SDC: Q-32 Lisp, Lisp 2, and three more; Lisp 1.5 Primer

Lisp’s birth and infancy was at MIT, but it began spreading to other places when John McCarthy went to Stanford and other project members graduated and moved on. At about this time, a project began to develop a new language, Lisp 2, that would extend Lisp to include ALGOL-like syntax, type-checking, and numeric, string, and array data types. The project was a joint development of two “think tanks”, Information International, Inc. (III) System Development Corporation (SDC) in Santa Monica, California.

The host computer for the Lisp 2 project was the AN/FSQ-32/V, a one-of-a-kind prototype built by IBM for the Air Force as a potential replacements for the SAGE AN/FSQ-7. Before the Lisp 2 project began, an innovative compiler-only implementation of Lisp 1.5 on the Q-32 was done by Robert Saunders and his colleagues.

Through the kindness of Jeff Barnett, who was one of central contributors at SDC, the History of LISP web site now includes scanned copies of the Lisp 2 source code (with annotations by Jeff) and a number of documents, including the complete TM-3417 series documenting a planned (but not completed) port to the IBM System/360. A few other early memos were previously available online as MIT Project Mac memos. Additional memos will be soon be available via the Stoyan collection.

After the Lisp 2 project was terminated, the Q-32 at SDC was replaced with an IBM System/360. The researchers still wanted to use Lisp, so Jeff Barnett and Bob Long implemented a Lisp 1.5 for the System/360. Again, Jeff loaned a copy of the original manual and also wrote new notes.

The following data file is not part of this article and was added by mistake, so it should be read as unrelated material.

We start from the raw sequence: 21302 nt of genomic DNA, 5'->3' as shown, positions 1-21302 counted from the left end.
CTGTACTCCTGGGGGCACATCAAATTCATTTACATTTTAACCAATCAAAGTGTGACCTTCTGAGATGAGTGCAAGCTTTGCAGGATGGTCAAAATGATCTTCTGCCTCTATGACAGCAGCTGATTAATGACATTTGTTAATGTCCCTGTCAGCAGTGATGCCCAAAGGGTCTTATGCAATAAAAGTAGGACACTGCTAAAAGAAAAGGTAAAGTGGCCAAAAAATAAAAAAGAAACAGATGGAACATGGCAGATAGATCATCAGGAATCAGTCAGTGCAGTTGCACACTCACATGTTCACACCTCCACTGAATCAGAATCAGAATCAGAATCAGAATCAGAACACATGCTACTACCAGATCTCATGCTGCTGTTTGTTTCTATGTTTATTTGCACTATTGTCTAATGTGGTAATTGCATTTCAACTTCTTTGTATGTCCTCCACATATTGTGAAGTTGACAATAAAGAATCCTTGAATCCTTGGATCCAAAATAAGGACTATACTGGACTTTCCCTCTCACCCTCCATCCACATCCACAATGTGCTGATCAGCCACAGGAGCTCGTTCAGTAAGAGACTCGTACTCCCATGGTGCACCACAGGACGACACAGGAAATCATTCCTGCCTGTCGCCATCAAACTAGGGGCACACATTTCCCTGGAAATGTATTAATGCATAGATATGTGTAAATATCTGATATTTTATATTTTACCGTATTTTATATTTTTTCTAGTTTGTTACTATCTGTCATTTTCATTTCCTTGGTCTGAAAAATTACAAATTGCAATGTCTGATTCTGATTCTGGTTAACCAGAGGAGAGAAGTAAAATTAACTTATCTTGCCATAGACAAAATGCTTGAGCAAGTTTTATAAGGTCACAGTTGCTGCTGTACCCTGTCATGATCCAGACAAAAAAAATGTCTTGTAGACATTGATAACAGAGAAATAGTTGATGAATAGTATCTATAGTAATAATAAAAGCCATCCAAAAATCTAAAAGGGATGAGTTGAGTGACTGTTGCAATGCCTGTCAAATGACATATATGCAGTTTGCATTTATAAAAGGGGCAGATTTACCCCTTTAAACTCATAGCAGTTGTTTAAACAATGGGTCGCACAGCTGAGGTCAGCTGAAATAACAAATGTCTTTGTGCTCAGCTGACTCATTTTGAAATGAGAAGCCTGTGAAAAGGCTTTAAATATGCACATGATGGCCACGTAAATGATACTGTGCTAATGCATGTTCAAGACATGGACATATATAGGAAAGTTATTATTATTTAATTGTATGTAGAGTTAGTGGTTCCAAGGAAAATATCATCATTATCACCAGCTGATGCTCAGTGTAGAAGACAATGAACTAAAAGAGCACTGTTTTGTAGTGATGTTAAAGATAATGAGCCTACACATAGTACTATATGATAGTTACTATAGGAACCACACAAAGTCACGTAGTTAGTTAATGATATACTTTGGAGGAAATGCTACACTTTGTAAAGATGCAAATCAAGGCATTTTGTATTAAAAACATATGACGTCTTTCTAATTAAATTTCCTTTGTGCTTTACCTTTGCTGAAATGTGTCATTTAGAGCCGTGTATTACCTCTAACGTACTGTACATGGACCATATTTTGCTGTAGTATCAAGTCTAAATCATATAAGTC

Speech understanding was a major research area for many people at SDC, including Jeff. As building blocks for the speech research, he worked on two more Lisp or Lisp-like systems:

  1. A small Lisp for the Raytheon 704 used for speech capture and low-level processing.
  2. The Crisp Lisp 2-like system for the IBM System/370.

Jeff has provided modern notes for both, and for Crisp both the original documentation as well as slides from a recent talk he gave.

Finally, another offshoot of the Lisp 2 project is the book LISP 1.5 Primer by Clark Weissman. It began as a tutorial to help SDC researchers learn Lisp, and in 1967 was published as a book by Dickenson Publishing Company, Inc., of Belmont, California. The book has long been out of print and the copyright reverted to Clark; he has given his permission for a PDF of the book to be posted on the History of LISP web site.

Update 11/26/2010: Updated URLs to reflect reorganization of